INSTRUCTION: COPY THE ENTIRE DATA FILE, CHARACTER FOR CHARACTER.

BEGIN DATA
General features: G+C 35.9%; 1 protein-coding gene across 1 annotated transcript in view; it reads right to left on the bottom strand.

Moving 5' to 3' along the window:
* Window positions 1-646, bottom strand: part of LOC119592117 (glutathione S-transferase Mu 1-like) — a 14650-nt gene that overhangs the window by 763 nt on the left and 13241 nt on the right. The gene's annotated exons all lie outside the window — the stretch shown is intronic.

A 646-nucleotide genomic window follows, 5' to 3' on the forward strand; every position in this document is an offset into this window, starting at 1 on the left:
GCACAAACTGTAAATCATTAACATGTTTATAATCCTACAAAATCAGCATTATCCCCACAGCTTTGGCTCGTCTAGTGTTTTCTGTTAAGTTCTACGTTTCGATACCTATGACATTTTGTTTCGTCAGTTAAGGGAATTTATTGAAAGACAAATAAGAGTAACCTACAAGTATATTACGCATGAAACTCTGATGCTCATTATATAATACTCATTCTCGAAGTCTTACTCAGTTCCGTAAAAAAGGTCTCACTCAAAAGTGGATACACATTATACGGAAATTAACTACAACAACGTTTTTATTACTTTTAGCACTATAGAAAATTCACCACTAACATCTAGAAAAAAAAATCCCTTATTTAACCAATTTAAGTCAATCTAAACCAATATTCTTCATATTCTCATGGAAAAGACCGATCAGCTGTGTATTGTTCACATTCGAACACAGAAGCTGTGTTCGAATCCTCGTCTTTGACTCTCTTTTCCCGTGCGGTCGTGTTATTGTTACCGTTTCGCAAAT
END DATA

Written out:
General features: G+C 35.9%; 1 protein-coding gene across 1 annotated transcript in view; it reads right to left on the bottom strand.

Moving 5' to 3' along the window:
* Window positions 1-646, bottom strand: part of LOC119592117 (glutathione S-transferase Mu 1-like) — a 14650-nt gene that overhangs the window by 763 nt on the left and 13241 nt on the right. The gene's annotated exons all lie outside the window — the stretch shown is intronic.

A 646-nucleotide genomic window follows, 5' to 3' on the forward strand; every position in this document is an offset into this window, starting at 1 on the left:
GCACAAACTGTAAATCATTAACATGTTTATAATCCTACAAAATCAGCATTATCCCCACAGCTTTGGCTCGTCTAGTGTTTTCTGTTAAGTTCTACGTTTCGATACCTATGACATTTTGTTTCGTCAGTTAAGGGAATTTATTGAAAGACAAATAAGAGTAACCTACAAGTATATTACGCATGAAACTCTGATGCTCATTATATAATACTCATTCTCGAAGTCTTACTCAGTTCCGTAAAAAAGGTCTCACTCAAAAGTGGATACACATTATACGGAAATTAACTACAACAACGTTTTTATTACTTTTAGCACTATAGAAAATTCACCACTAACATCTAGAAAAAAAAATCCCTTATTTAACCAATTTAAGTCAATCTAAACCAATATTCTTCATATTCTCATGGAAAAGACCGATCAGCTGTGTATTGTTCACATTCGAACACAGAAGCTGTGTTCGAATCCTCGTCTTTGACTCTCTTTTCCCGTGCGGTCGTGTTATTGTTACCGTTTCGCAAAT